No, I haven't been back to Trout Lake yet. This is a flashback to a time before the fires.
Another bulletin went out today. The road all the way through the Trout Lake valley is still closed. Previous reports were that Trout Lake became the last line of defense in a successful effort to stop the fire. But there must be hot spots on the ridges to the east and west to justify the continued road closure for "fire suppression efforts." And a spate of recent windy days has likely played hell with those efforts.
So I still can't get in to see what the lake looks like, and to look for rises that will assure me that it will take more than a wildfire to destroy a prime fishery.
I've been weighing other fishing options, and tomorrow I'll probably exercise one of them and launch the tube at Cutthroat Lake. But my heart will still be at Trout Lake, and it won't feel like "normal" again until I'm once again bobbing on her surface.
Until then, I'm enjoying memories of some Trout Lake trips I made before the fires exploded. Here's a trip from August 2nd.
I had gotten back from the Henry's Fork on Wednesday night, and here it was Sunday already, and I still hadn't been back to Trout Lake. So I loaded up the tube and headed to the lake for an evening of stillwater goodness.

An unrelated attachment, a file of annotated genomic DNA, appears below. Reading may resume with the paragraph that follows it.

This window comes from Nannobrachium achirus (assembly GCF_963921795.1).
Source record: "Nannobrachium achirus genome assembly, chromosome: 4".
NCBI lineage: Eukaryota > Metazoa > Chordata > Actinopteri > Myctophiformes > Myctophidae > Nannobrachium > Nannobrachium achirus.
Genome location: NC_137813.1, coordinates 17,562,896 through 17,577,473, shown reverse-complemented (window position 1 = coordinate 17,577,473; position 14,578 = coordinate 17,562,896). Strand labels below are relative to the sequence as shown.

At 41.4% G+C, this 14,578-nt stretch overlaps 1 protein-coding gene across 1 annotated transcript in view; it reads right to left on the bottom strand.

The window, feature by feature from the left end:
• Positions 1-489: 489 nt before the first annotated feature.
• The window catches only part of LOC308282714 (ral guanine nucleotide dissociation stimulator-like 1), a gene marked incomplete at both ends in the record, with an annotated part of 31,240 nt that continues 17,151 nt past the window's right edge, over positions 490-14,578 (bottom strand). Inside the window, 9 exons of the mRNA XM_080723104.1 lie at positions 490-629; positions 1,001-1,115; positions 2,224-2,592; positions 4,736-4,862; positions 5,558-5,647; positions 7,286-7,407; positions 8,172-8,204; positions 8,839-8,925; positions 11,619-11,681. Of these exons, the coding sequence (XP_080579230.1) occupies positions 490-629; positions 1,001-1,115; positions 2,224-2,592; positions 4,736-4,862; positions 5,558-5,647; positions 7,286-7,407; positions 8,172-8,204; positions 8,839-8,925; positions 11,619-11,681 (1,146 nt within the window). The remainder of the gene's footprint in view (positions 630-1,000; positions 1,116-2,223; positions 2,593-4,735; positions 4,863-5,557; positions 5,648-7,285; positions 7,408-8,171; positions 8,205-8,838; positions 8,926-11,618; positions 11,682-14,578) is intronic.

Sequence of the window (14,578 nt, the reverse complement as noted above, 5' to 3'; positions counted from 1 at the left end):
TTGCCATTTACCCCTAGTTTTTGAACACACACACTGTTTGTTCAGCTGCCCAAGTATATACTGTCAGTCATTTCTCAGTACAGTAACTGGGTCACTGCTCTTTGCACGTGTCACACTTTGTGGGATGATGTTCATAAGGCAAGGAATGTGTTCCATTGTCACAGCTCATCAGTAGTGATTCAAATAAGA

The sky was streaked with smoke from the distant fires around Chelan that had broken out two weeks before on the day I left for the Henry's. But the smoke was high in the atmosphere, and the evening was hot and calm. Perfect.
I geared up at the channel and hauled the tube to the water. That's when I finally realized the flaw in my plan. I had loaded the truck with rod, reel, vest, tube, net, waders, and wading boots. But I had left the flippers in the garage.
Well, time to do what we do at the Henry's Fork: wade. I loaded the tube back in the truck, drove a hundred yards up to an access at the north end of the channel, and waded in.
The lake is low, but I was surprised at how deep it still was around the weed beds. I waded in over my belly button where I found I could easily drop a fly into nearby pocket water among the weed mats. There were some fish in there, too.
As the evening progressed, fish began rising hungrily out beyond the weeds. I maneuvered around, and waded out a little deeper to where I could shoot a long line out just past the weeds.
I got some hits and missed them, and fish rose all around the fly, and then finally a fish rose right at the weedy margin just as I was casting, and I dropped the fly in his rise ring, and he was still there and still hungry. He smacked it. I had to drag him through the weeds, but I was able to get him in the net. A pretty nice fish. He made me feel like I was truly back at Trout Lake.
I played tag with the fish for awhile longer as the sunset flamed in the high smoke, then flickered out.
It was good to be back.